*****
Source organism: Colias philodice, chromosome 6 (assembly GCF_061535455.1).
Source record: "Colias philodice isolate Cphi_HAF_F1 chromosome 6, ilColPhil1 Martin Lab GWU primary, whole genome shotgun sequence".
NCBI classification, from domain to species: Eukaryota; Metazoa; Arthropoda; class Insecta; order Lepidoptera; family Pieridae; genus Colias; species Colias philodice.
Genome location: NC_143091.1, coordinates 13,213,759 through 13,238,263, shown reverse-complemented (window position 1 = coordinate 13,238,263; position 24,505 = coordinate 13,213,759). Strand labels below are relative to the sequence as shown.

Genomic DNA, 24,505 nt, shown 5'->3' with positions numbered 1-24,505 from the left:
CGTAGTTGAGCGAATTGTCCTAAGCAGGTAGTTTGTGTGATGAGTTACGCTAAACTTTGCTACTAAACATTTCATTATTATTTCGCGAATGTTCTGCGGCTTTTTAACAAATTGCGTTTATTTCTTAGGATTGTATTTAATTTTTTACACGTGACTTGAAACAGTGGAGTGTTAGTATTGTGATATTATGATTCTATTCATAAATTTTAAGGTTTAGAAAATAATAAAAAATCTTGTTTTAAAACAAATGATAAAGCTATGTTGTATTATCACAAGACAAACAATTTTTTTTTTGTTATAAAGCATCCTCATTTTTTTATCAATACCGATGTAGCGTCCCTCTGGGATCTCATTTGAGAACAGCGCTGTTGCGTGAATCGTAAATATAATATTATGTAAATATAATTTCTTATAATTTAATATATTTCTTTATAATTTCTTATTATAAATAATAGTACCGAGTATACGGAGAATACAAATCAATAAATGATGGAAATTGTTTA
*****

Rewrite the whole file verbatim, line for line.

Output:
Source organism: Colias philodice, chromosome 6 (assembly GCF_061535455.1).
Source record: "Colias philodice isolate Cphi_HAF_F1 chromosome 6, ilColPhil1 Martin Lab GWU primary, whole genome shotgun sequence".
NCBI classification, from domain to species: Eukaryota; Metazoa; Arthropoda; class Insecta; order Lepidoptera; family Pieridae; genus Colias; species Colias philodice.
Genome location: NC_143091.1, coordinates 13,213,759 through 13,238,263, shown reverse-complemented (window position 1 = coordinate 13,238,263; position 24,505 = coordinate 13,213,759). Strand labels below are relative to the sequence as shown.

Genomic DNA, 24,505 nt, shown 5'->3' with positions numbered 1-24,505 from the left:
CGTAGTTGAGCGAATTGTCCTAAGCAGGTAGTTTGTGTGATGAGTTACGCTAAACTTTGCTACTAAACATTTCATTATTATTTCGCGAATGTTCTGCGGCTTTTTAACAAATTGCGTTTATTTCTTAGGATTGTATTTAATTTTTTACACGTGACTTGAAACAGTGGAGTGTTAGTATTGTGATATTATGATTCTATTCATAAATTTTAAGGTTTAGAAAATAATAAAAAATCTTGTTTTAAAACAAATGATAAAGCTATGTTGTATTATCACAAGACAAACAATTTTTTTTTTGTTATAAAGCATCCTCATTTTTTTATCAATACCGATGTAGCGTCCCTCTGGGATCTCATTTGAGAACAGCGCTGTTGCGTGAATCGTAAATATAATATTATGTAAATATAATTTCTTATAATTTAATATATTTCTTTATAATTTCTTATTATAAATAATAGTACCGAGTATACGGAGAATACAAATCAATAAATGATGGAAATTGTTTA